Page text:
Indifference Wins In France; A Same but Different Election in Colombia
by Charles Lemos, Mon Mar 15, 2010 at 01:40:13 PM EDT
Vive La Indifference!
French voters, 52 percent of them anyway, went to the polls in a first round of regional elections. Indifference was the biggest winner. The abstention rate for the ballot is a record low for a French regional election. Beyond that, the election saw a drubbing of President Nicolas Sarkozy's right of centre UMP (Union for a Popular Movement). Not surprising given that unemployment is at a 10-year-high and the rampant cronyism that pervades the Sarkozy Administration.
Results released by the French Interior Ministry with about 80 percent of the votes counted showed the Socialists and their allies, who already control 20 of the 22 regions of mainland France, winning about 29 percent of the vote. Mr. Sarkozy’s Union for a Popular Movement had 26 percent to 27 percent. The French Green party and a likely ally of the Socialists, Europe Ecologie, did very well pulling in 11.6 percent, while the right-wing party of Jean Marie Le Pen National Front (FN) scored an impressive comeback with 11.7 percent of the vote after being written off for dead. Indeed, the FN nearly tripled its voting percentage over its 2007 results helped by the low turnout. Another minor party, the Democratic Movement, was trailing badly with 4.3 percent of the vote, behind the far-left Trotskyite party.
The election was for 1,880 seats on regional governments in mainland France and in overseas regions from the Caribbean to the Indian Ocean and the Pacific. It will have little bearing on President's Sarkozy ability to govern as it does not affect the National Assembly. Still for the French President, this was a stinging rebuke bound to be compounded in next week's second round round-offs.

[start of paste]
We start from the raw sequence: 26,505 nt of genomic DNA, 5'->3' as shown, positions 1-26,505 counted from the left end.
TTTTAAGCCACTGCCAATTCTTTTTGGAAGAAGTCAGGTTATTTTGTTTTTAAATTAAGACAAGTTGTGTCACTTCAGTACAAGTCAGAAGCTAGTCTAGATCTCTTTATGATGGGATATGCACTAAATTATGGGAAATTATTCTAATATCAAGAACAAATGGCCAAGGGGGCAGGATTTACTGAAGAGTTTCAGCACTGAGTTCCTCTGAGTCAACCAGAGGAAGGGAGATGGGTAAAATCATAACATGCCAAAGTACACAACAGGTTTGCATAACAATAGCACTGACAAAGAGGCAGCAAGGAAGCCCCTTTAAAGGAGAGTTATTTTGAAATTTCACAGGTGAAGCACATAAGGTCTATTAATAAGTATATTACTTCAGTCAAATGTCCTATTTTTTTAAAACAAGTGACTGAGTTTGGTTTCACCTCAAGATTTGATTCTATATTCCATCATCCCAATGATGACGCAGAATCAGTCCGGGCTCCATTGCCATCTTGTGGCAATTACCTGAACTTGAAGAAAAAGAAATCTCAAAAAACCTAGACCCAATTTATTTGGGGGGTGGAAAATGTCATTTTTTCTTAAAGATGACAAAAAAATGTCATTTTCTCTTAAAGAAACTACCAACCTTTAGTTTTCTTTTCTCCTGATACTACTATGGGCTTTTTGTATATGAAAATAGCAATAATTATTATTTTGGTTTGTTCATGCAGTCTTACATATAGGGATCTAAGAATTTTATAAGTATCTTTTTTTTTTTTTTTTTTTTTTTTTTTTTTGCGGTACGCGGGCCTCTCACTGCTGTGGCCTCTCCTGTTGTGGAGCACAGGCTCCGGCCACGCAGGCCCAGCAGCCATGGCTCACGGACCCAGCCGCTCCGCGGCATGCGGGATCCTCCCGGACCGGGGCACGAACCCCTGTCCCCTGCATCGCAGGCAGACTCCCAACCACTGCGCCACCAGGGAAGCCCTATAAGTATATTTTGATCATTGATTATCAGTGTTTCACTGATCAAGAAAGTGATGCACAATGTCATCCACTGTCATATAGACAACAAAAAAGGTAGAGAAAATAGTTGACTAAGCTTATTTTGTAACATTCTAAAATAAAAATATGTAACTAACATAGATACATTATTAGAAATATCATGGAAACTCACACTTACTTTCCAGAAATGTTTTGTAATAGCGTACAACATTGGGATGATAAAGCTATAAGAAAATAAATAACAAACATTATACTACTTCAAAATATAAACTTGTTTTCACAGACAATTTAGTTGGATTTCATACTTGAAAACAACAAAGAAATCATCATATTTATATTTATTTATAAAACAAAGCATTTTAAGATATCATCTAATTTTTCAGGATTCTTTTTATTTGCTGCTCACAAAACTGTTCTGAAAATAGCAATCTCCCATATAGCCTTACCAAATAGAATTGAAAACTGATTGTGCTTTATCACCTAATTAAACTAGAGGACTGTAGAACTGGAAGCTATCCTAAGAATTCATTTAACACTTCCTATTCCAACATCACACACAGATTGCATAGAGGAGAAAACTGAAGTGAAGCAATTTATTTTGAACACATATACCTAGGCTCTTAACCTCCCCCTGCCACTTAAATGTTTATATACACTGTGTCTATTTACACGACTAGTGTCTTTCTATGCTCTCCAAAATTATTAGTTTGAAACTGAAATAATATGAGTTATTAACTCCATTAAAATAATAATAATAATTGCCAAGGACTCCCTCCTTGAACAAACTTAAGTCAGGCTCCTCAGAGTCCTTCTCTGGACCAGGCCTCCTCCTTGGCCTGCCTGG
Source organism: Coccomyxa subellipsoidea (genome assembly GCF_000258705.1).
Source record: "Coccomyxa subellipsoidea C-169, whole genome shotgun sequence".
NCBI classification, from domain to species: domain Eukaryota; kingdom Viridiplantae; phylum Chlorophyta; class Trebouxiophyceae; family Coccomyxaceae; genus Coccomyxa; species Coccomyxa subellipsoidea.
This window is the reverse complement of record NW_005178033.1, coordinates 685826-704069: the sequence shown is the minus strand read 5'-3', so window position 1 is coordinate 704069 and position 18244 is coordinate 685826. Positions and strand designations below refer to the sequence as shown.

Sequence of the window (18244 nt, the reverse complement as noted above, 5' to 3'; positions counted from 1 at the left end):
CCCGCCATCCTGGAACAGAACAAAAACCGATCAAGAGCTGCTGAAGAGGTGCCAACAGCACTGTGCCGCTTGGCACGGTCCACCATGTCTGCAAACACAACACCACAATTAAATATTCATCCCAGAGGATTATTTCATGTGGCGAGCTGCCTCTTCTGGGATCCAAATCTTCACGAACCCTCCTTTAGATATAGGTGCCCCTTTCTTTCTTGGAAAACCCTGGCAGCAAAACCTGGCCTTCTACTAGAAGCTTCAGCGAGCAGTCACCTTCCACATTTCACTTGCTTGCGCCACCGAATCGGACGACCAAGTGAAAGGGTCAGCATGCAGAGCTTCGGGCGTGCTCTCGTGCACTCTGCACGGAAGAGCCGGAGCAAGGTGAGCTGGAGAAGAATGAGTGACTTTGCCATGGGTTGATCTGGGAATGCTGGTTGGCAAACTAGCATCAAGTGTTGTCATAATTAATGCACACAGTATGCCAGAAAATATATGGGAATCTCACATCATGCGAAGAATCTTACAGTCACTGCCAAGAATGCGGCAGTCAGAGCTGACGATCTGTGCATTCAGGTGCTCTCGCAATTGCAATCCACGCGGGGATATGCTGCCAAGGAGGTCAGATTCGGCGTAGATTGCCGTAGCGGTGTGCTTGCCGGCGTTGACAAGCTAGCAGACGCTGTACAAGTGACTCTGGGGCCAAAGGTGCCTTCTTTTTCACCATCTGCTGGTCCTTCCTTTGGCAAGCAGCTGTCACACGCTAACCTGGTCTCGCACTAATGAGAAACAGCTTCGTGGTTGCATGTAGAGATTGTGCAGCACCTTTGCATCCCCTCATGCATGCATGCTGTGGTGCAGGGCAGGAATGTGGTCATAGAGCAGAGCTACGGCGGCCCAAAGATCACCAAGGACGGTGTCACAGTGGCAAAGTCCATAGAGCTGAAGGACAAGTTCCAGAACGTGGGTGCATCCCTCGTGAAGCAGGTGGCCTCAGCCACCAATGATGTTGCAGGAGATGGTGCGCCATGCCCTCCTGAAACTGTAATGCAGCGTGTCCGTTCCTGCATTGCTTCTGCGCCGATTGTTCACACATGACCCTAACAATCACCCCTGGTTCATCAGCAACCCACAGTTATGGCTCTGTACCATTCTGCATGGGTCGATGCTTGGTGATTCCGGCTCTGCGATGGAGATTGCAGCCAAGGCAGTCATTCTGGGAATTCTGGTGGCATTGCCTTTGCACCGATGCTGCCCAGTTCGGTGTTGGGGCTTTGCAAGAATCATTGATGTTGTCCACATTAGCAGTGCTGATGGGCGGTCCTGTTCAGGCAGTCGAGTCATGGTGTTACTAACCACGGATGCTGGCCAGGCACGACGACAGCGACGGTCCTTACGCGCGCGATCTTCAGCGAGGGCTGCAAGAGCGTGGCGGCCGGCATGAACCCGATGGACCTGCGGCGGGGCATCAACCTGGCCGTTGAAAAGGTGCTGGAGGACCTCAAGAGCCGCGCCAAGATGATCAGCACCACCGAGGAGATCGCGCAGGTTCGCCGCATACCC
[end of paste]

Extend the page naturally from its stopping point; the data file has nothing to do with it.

Same But Different Results in Colombia's Congressional Elections
Colombians too went to the polls on Sunday to elect a new Congress and to select two Presidential candidates in a primary. The contest was seen an indicator of electoral strength in advance of the Andean country's Presidential elections scheduled for May 30th.
Some 14 million, out of 28 million registered Colombians, turned out to vote in an election that was peaceful but marred by allegations of vote buying and other intimidation in rural districts in the Caribbean littoral savannah and in Amazonia. By Colombian Congressional election standards, that's a high voter turnout. Normally, it's around 40 percent for Congressional elections and near 60 percent for presidential ones.
Parties tied to outgoing President Alvaro Uribe did very well winning a large plurality in both houses of Congress. The official Uribe party, el Partido Social de la Unidad Social - known simply as La U - won 27 Senate seats down from 31 but overall the Uribe coalition won 60 Senate seats up from 50 in the outgoing Senate. The Colombian Senate has 102 members who are elected nationally in a list voting. The biggest winner of the night was the Conservative Party whose political fortunes are seemingly on the rise after failing to even nominate a presidential candidate in the 2006 elections. They held their 23 Senate seats.
The other party that is informally part of the Uribe coalition that did well is the Partido de Integración Nacional (PIN) which won 8 percent of the vote and 8 Senate seats despite that 67 of its members are under investigation for links to para-militarism and narco-politics. This is a party that is controlled by regional caciques in rural areas particularly in the country's northern Caribbean littoral savannah and a party that is inherently corrupt. Their performance is indicative of how far the country still has yet to travel in its efforts to turn the corner on its past and points yet again that the fundamental problem in Colombian politics remains the influence of those tied to in one way or another to drug trafficking. It is deeply troubling and embarrassing to me personally that the fourth largest political force in my native Colombia is built upon such a nexus of evil.
A New Hope Emerges